Prayer in the park? Believe it
By Tim Hadac
Clear-Ridge Reporter & NewsHound
Jennifer New grew up in a small town in South Carolina.
The granddaughter of a Baptist preacher—the Rev. Darrell M. New—she was no stranger to things like tent revivals, a summertime phenomenon where the faithful take Gospel values out of churches and into the public square, as Jesus Christ did.
As an adult, Jennifer lives in Clearing and is an active member of the community. Many know her as a co-host (with her mom, Tracie) of the backyard barbecues that salute Chicago Lawn (8th) District police officers, as well as others in law enforcement.
Beyond the barbecues, Jennifer is known increasingly for her involvement in Prayer in the Park, a weekly meeting I see as a non-denominational group of Christians who meet outside, near the field house at Hale Park.
“Actually, I call it all-denominational,” Jennifer told me in a friendly phone conversation. “I think that sounds more inclusive, more welcoming, which is what we are.”
Prayer in the Park was founded in 2021 as not much more than a mustard seed of an idea. It launched with just a few people meeting to pray, praise the Lord, reflect on life and support each other and the larger community.
It was founded in troubled times, both nationally and locally. The George Floyd murder and resulting riots were still fresh and painful wounds, as were the terrible, tragic suicides of several police officers—including one at Hale Park, close to where Prayer in the Park meets.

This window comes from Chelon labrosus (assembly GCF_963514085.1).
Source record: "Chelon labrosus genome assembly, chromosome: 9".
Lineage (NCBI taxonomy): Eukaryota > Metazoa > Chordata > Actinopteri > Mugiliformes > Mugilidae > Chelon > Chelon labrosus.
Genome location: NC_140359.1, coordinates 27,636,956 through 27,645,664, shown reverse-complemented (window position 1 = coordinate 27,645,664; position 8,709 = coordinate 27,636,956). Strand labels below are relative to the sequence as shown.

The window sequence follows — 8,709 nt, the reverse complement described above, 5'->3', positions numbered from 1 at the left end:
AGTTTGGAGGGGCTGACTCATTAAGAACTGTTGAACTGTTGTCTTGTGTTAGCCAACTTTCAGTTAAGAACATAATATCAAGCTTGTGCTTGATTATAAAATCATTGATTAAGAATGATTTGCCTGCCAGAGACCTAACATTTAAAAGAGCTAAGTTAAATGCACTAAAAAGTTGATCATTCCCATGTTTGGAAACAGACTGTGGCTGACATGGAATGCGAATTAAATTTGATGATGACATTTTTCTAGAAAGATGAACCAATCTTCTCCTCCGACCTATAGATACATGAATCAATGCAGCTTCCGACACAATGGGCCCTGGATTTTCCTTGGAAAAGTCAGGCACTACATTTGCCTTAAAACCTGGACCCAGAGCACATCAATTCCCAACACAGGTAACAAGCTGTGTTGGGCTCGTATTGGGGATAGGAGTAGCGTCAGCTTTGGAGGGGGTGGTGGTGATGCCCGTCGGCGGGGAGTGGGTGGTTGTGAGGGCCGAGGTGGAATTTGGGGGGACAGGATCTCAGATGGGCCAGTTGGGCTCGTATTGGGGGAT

Jennifer is quick to point out that Prayer in the Park is not specifically about any of that, although members do pray for an end to violence and for a more peaceful neighborhood, city and world.
In fact, Prayer in the Park is more often about personal matters, at least as evidenced by its Facebook group. Prayer requests are plentiful, as are praise reports (where people share what they see as the hand of God in healing and comfort).
The requests run the gamut from the seemingly mundane to matters of life and death. The common thread is people in some sort of need.
“There are some people who really need to be loved on,” Jennifer told me, “and that’s exactly what we do for each other.”
Prayer in the Park is still a bit of a mustard seed, but growth is evident. The group sometimes has as many 30 people meeting at Hale Park. Its Facebook group has more than 300 members.
All Christian faith leaders—Protestant reverends, Catholic priests, evangelical preachers—are welcome to stop by and participate. One constant from the get-go has been Hope Church Midway Pastor Jj Molodecki, as well as his wife, Jennifer Molodecki.
Unlike church services that can be highly structured, Prayer in the Park is considerably more informal. There is a Bible reading, a praise report and prayer requests, but the meeting is basically driven by those who show up. “We just kind of go where it takes us,” Jennifer New told me.
“There have been some amazing outcomes [with Prayer in the Park],” she added. “We’ve had several people give their lives over to God. We’ve had some people find a church, find a spiritual home—people who didn’t have one before, at least not in recent years.”